Nootropics: Doping for the brain?
In medicine, nootropics are substances that improve impaired brain function. This can occur, for example, as a result of neurological diseases or the ageing process. Furthermore, nootropic literally means "directed towards the mind" (Greek nous = mind and Greek tropus = turn/direction). The name goes back to Corneliu E. Giurgea. The pharmacologist and doctor developed the drug piracetam in the 1970s. This then novel substance is considered the first nootropic and is used to treat dementia. Nootropics include both synthetic and usually prescription drugs (e.g. racetams) and herbal substances such as ginkgo.
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The nootropics substance class
In a broader sense, the term nootropics today refers to a class of substances that positively influence the performance of the brain without causing undesirable side effects. The terms neuro-enhancers, brain doping or smart drugs are also frequently used in this context. However, it is not legally regulated what may be labelled as a nootropic. For this reason, a wide variety of substances can be found on the internet under this term. However, strictly speaking, a substance only has a nootropic effect if it improves cognitive performance, simultaneously protects the nerve cells (neuroprotective effect) and no undesirable side effects occur. However, other substances such as caffeine, L-arginine, magnesium or some secondary plant substances can also influence mental performance and concentration. Strictly speaking, they are not classed as nootropics, but they do appear under this heading from time to time.Vital substances for more concentration and mental performance
Our Nutri-Plus Brainfood combines nootropics and other vital substances (e.g. caffeine,caffeine,caffeine,caffeine,and other vital substances). e.g. caffeine,L-arginine, magnesium, OPCs), which influence mental performance. Taking several nootropics at the same time (the so-called "stack") is intended to increase the effect of the substances. Which nootropics are combined ultimately depends on the desired effect. For example, we recommend the ginkgo, ginseng and acetyl-L-carnitine stack to improve concentration and performance.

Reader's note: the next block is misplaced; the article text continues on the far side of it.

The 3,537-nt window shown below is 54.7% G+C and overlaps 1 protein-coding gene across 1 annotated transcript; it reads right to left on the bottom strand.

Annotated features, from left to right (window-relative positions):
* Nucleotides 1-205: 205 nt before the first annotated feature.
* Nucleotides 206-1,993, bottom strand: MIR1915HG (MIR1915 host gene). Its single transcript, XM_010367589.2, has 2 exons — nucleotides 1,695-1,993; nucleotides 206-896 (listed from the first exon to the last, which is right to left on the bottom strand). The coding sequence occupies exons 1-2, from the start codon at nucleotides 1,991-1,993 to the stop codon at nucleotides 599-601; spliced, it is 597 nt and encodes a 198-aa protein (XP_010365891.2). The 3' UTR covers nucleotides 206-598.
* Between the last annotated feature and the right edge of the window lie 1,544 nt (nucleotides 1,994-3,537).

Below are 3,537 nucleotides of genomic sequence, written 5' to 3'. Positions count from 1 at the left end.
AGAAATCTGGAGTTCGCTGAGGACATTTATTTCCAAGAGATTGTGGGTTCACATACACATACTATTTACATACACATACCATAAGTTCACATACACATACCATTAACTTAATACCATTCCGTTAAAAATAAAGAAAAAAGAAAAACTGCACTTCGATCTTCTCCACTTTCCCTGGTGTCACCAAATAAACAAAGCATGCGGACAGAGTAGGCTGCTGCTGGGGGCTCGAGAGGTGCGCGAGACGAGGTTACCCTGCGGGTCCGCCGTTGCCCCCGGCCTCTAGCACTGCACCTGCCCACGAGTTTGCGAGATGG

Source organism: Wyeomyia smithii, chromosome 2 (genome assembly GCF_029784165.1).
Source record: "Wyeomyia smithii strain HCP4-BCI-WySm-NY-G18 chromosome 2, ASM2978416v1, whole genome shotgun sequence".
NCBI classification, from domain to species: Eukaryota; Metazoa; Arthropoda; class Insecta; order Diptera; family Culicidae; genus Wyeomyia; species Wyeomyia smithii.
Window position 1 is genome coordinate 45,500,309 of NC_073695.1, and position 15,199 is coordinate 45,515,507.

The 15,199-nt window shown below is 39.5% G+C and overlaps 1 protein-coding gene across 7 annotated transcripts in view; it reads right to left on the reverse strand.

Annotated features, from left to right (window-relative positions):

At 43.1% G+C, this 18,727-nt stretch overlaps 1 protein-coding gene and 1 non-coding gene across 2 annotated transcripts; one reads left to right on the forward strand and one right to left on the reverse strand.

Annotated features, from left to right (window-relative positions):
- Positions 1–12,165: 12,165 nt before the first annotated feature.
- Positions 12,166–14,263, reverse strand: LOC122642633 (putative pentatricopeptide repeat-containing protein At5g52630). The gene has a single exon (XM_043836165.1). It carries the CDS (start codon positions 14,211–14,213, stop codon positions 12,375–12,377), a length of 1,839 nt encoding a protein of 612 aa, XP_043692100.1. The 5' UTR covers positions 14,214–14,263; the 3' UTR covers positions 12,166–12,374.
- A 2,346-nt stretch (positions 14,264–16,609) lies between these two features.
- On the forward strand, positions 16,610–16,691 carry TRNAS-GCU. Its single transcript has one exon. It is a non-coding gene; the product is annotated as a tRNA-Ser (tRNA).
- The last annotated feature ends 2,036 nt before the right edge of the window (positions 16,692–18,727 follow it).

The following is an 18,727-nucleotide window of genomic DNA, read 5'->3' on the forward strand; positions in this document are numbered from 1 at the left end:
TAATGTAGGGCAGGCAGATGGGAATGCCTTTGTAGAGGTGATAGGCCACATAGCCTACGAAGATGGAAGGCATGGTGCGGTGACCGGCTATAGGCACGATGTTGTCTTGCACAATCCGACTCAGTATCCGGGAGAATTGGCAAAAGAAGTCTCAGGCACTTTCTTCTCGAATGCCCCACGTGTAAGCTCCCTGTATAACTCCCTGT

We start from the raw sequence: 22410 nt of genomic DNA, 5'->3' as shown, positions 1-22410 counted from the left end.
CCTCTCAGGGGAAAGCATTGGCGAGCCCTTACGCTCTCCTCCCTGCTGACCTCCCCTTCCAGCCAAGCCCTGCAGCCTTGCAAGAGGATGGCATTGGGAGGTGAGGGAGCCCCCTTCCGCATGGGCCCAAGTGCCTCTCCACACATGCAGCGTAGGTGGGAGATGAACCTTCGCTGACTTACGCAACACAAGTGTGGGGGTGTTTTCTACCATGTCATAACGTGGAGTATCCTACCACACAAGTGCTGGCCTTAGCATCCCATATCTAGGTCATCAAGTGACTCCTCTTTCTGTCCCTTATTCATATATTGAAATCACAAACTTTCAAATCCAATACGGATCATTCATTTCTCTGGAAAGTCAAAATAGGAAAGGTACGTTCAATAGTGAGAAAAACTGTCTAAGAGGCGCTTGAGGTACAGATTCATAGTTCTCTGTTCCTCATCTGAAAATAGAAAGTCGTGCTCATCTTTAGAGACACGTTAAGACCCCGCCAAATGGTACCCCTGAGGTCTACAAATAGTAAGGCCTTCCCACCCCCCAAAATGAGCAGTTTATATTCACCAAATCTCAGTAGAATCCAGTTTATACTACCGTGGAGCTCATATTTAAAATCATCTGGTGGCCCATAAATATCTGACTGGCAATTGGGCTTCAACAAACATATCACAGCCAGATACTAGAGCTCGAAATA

The best-known representative of herbal nootropics is ginkgo extract. Ginkgo biloba is also known as a "living fossil", as the tree has been growing on our planet for over 300 million years. The plant originally comes from South East Asia. As a result, specimens that are said to be over 1,000 years old can still be admired today in China and Japan. In addition, the leaves of the ginkgo tree contain a high concentration of secondary plant substances (e.g. flavonoids, ginkgolides, terpenes). Studies show that the extract from ginkgo leaves influences memory performance and learning ability and protects nerve cells. It also improves the flow properties of the blood and promotes blood circulation.
Ginseng is the number one medicinal plant in Asia. The root has been used in traditional Chinese medicine for thousands of years and was once even more valuable than gold. The ingredients of ginseng root - known as ginsenosides - are said to increase the brain's ability to concentrate, perform and resist stress.
Furthermore, acetyl-L-carnitine (ALC) belongs to the substance class of nootropics.Carnitine is known to many for its role in energy metabolism. What few people realise: The substance not only affects the body, but also the mind. To do this, however, it must be absorbed in the form of acetyl-L-carnitine, as otherwise carnitine cannot pass the blood-brain barrier. Studies have shown that acetyl-L-carnitine reduces cognitive decline in Alzheimer's patients and improves the mental performance of healthy seniors.Sources
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- C. E. Giurgea. The nootropic concept and its prospective implications. Drug. Dev. Res. 1982, 2:441-446
- M. Passeri et al. Acetyl-L-carnitine in the treatment of mildly demented elderly patients.
- H. Helmchen et al. Psychiatrie der Gegenwart 4: Psychische Störungen bei somatischen Krankheiten. 4th edition, Springer-Verlag, 1999
- H. Heidrich. Therapeutic proof of efficacy for nootropic and vasoactive substances. Springer-Verlag, 1985